SMT Green Group: Ali Bouta, Nancy Miller, David Beyerl, Corey Cervin, and Cody Suter
We visited RELCO on Thursday, February 16th. RELCO is a nationwide, engineering and manufacturing company with its office headquarters in Willmar, MN.
During this seminar we were focused on not only our personal strengths, but finding those strengths in each other and ultimately in companies within our geographical region. While at RELCO we were able to dive into the 5 Practices of Exemplary Leadership and seek out examples of each. Following our tour and in-depth discussions with upper management personal of RELCO, we enjoyed a lunch together at the Green Mill in Willmar. While there we reflected some on our tour and enjoyed quality time together. After lunch we moved to Kerkhoven where we utilized the board room within Financial Security Bank to assemble our presentation for the following day. We were all given the opportunity to not only exercise our personal strengths at different points throughout the day, but also provide a space to grow and learn from each other.
Leadership Search Activity – SMT Red: Renee Brod, Kate Ferguson, Jason Robinson, Rick Swenson
One aspect of being a good leader is the ability to suss out how your team meshes together. During this seminar, we learned the results of our StrengthsFinders assessment. Upon collation and analysis of our collective Top 10 strength themes, we made what was to us a shocking discovery – this group of four individuals assigned by geography to Seminar Management Team Red was incredibly well-balanced across the Domains of Relationship Building, Strategic Thinking, Influencing, and Executing. This explained our ability to, without any pre-defined structure, quickly align upon a shared vision for our Leadership Search Activity and break down the planning into the necessary executable tasks according to our skills, talents, and expertise.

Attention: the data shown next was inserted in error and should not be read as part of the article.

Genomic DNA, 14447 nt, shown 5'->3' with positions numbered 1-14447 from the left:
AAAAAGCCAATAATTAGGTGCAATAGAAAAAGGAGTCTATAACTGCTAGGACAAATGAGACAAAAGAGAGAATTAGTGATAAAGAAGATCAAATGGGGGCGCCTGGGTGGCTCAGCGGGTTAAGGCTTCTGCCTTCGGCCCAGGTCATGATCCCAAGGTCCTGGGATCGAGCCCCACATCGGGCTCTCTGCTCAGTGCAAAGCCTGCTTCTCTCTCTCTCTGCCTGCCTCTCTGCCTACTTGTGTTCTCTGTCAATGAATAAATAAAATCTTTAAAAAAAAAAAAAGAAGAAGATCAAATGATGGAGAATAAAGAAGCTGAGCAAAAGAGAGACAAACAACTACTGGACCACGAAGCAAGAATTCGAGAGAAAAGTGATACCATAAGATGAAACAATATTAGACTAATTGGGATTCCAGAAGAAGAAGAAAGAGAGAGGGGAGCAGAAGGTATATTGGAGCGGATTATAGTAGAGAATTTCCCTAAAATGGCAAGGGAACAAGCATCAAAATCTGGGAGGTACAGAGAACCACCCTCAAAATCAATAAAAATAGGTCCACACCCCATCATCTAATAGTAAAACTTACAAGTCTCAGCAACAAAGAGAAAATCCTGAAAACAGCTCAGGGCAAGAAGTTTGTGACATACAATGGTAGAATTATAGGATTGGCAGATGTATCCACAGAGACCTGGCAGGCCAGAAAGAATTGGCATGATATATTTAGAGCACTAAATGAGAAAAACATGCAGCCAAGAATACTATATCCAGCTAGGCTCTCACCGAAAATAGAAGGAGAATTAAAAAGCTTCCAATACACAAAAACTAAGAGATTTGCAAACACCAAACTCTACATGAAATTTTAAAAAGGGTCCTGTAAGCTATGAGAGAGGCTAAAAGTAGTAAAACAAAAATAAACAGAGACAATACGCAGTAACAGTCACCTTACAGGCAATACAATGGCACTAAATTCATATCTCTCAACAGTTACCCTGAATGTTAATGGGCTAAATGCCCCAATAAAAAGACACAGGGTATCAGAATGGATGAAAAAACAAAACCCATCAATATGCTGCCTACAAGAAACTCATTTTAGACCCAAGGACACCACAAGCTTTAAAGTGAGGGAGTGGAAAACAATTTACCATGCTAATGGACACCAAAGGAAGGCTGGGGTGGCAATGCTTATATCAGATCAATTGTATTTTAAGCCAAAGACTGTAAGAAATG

The day itself was planned to a “T,” though we discovered that the best laid plans don’t always lead to flawless execution. The team’s commitment to achieve our vision, combined with a healthy respect for equitable division of labor, led us to select a central location where we could be together while searching for examples of positive and effective leadership in the community. We began the day by meeting in Brainerd at 10 am, coming from Duluth, Underwood, and the Twin Cities, for a tour of Lexington Manufacturing, specializing in customized solutions for the building industry. The day continued with a short hop down MN State Highway 371 to visit Sprout MN, a mission-based, nonprofit Growers and Makers Marketplace focused on connecting and strengthening the local food system as a regional asset, with food, art, and culture at the core. Finally, it was back up to the Brainerd area for reflection at Arrowwood Lodge at Brainerd Lakes, where we would be staying for the evening – though we had to pull upon our Adaptability strength theme to deal with unexpected room cancellations. Unfortunately, due to a medical challenge, one team member was unable to attend the in-person events but was at least able to follow along via WhatsApp posts and pictures, while also volunteering to author the blog and SMT findings presentation for the next day to allow the in-person team time to focus on learning.